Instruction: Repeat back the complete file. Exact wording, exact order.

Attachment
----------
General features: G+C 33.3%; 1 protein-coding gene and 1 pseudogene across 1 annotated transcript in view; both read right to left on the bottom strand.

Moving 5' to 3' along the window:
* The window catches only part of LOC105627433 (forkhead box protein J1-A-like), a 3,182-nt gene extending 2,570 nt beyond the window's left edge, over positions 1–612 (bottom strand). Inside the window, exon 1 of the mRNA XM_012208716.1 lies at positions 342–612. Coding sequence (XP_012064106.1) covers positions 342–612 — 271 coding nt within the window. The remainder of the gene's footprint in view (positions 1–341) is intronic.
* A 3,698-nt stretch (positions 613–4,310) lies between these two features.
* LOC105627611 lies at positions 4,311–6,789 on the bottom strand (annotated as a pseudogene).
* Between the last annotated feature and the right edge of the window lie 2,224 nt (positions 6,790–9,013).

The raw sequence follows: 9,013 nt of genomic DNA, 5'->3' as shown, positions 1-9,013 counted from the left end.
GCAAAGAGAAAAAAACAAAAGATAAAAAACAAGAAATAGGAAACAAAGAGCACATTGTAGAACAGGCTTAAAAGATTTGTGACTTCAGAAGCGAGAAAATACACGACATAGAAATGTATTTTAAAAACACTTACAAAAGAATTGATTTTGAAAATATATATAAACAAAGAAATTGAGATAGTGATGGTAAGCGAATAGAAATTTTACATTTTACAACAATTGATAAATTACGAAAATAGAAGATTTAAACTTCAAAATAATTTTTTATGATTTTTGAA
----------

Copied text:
General features: G+C 33.3%; 1 protein-coding gene and 1 pseudogene across 1 annotated transcript in view; both read right to left on the bottom strand.

Moving 5' to 3' along the window:
* The window catches only part of LOC105627433 (forkhead box protein J1-A-like), a 3,182-nt gene extending 2,570 nt beyond the window's left edge, over positions 1–612 (bottom strand). Inside the window, exon 1 of the mRNA XM_012208716.1 lies at positions 342–612. Coding sequence (XP_012064106.1) covers positions 342–612 — 271 coding nt within the window. The remainder of the gene's footprint in view (positions 1–341) is intronic.
* A 3,698-nt stretch (positions 613–4,310) lies between these two features.
* LOC105627611 lies at positions 4,311–6,789 on the bottom strand (annotated as a pseudogene).
* Between the last annotated feature and the right edge of the window lie 2,224 nt (positions 6,790–9,013).

The raw sequence follows: 9,013 nt of genomic DNA, 5'->3' as shown, positions 1-9,013 counted from the left end.
GCAAAGAGAAAAAAACAAAAGATAAAAAACAAGAAATAGGAAACAAAGAGCACATTGTAGAACAGGCTTAAAAGATTTGTGACTTCAGAAGCGAGAAAATACACGACATAGAAATGTATTTTAAAAACACTTACAAAAGAATTGATTTTGAAAATATATATAAACAAAGAAATTGAGATAGTGATGGTAAGCGAATAGAAATTTTACATTTTACAACAATTGATAAATTACGAAAATAGAAGATTTAAACTTCAAAATAATTTTTTATGATTTTTGAA